PANAMA CITY, Fla. (WJHG/WECP) - There's no place like home, and to young gymnasts in the Panama City area like Addison Woodhan, that's what Edgewater Gymnastics Academy feels like.
"It's my favorite place to be and honestly it's my second home."
Like so many homes on October 10th, 2018, Edgewater Gymnastics in Southport was gutted. What stood as a fixture of local sports for 15 years was barely standing at all.
"This isn't even our home anymore," coach Anna Rodriguez said tearfully in a video while approaching the wreckage for the first time. "It's not even there. I grew up here."
There was time to mourn...but also 365 days to rebuild.
Edgewater celebrates its grand-reopening with new on the anniversary of Hurricane Michael. Familiar faces got a sneak peak on Wednesday.
"I started crying, Madison Ford recalled when she first walked in. "I don't know how you couldn't have. It's such an amazing moment showing that we didn't stop trying."
"I was like, oh my gosh! I can't, oh my," Haydyn Ward exclaimed. "And then when I started looking around, I'm just like, the beams are perfect. The bars are perfect. The vault is perfect. The floor is perfect!"
Owner Pam Kitchen first opened the gym in 2005. Re-opening the gym this week was even more emotional.
"It's just such a special moment because to hear them, their voices and their emotion and their happiness, it has been such a long, long year...This is way more than I ever dreamed it would be."
Kitchen turned the dream into a reality working non-stop and inspiring others.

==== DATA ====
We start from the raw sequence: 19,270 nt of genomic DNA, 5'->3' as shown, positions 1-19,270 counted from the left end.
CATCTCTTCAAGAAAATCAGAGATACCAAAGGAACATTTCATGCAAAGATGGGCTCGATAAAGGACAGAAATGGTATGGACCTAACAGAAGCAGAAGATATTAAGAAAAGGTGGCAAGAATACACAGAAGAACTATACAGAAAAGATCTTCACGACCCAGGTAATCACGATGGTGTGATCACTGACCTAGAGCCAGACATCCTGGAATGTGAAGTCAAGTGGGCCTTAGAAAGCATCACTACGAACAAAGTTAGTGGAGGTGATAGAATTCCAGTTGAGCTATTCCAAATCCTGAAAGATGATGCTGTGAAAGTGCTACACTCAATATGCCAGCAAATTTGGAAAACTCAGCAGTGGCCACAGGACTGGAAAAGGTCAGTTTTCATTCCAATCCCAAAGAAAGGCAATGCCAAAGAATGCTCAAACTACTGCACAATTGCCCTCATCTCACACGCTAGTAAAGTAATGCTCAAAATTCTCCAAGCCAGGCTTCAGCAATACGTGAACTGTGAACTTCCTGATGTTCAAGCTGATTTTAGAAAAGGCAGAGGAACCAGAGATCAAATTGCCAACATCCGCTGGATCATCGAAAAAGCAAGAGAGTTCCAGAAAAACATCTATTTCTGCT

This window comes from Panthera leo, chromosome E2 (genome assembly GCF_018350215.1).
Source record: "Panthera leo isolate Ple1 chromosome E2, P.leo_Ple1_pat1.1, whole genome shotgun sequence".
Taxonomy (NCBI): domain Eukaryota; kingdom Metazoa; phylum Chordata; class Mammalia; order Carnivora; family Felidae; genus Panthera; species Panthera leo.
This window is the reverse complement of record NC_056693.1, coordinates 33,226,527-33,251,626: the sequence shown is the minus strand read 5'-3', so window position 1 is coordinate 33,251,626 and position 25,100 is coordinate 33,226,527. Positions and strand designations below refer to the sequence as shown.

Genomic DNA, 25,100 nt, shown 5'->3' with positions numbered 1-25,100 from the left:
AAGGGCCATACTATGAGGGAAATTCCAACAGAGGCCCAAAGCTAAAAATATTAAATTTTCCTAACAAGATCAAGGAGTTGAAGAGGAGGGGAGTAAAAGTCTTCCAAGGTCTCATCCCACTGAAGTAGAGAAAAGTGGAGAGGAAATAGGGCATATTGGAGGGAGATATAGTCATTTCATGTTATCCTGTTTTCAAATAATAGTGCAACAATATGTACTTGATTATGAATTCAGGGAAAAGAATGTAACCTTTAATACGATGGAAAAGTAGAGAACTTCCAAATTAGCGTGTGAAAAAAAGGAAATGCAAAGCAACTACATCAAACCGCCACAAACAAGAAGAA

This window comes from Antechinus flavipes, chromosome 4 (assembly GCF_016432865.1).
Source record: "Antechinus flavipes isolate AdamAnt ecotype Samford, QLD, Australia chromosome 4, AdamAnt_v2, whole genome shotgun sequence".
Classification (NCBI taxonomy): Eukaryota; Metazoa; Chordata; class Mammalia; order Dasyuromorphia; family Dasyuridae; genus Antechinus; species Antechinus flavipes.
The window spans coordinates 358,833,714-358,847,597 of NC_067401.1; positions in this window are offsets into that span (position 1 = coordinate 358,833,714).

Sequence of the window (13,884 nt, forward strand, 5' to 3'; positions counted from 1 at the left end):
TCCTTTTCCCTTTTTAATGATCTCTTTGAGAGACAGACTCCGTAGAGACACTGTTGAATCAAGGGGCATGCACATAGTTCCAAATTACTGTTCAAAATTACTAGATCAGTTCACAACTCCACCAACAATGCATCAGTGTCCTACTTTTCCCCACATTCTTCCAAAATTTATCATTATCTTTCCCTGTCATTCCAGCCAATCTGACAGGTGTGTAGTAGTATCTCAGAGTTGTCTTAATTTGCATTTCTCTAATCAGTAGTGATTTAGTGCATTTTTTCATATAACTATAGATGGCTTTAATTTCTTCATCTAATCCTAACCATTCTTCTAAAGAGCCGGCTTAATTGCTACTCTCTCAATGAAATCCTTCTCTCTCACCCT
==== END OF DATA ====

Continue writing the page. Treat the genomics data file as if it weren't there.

"She's always happy," Payton West said with a smile. "She's always just been there for each of us and it just makes me want to be just like her.'
Woodhan agreed: "she's my hero."
The inspiration traveled across state lines. Kitchen won FloSports' $25,000 Hometown Hero Award backed by RocketMortgage/Quicken Loans, earning the honor through weeks of voting and putting the money towards the gym mortgage.
She received the check on Thursday, but that's just the most recent example of help that has come from far and wide.
"So many people put this together," Kitchen added. "From people across the entire country sending us money, sending us gifts and equipment, to right here in town."
Now they're one family under one roof.
"This whole year, we pretty much have been separated," Kitchen admitted. "But today, we're all together again."
Money can replace equipment, but it can't buy that.
"It's not the place that we go to make Edgewater, Edgewater," Ward reflected. "It's the people that come here that make it Edgewater."
Those people are back where they belong.
Copyright 2019 WJHG. All rights reserved.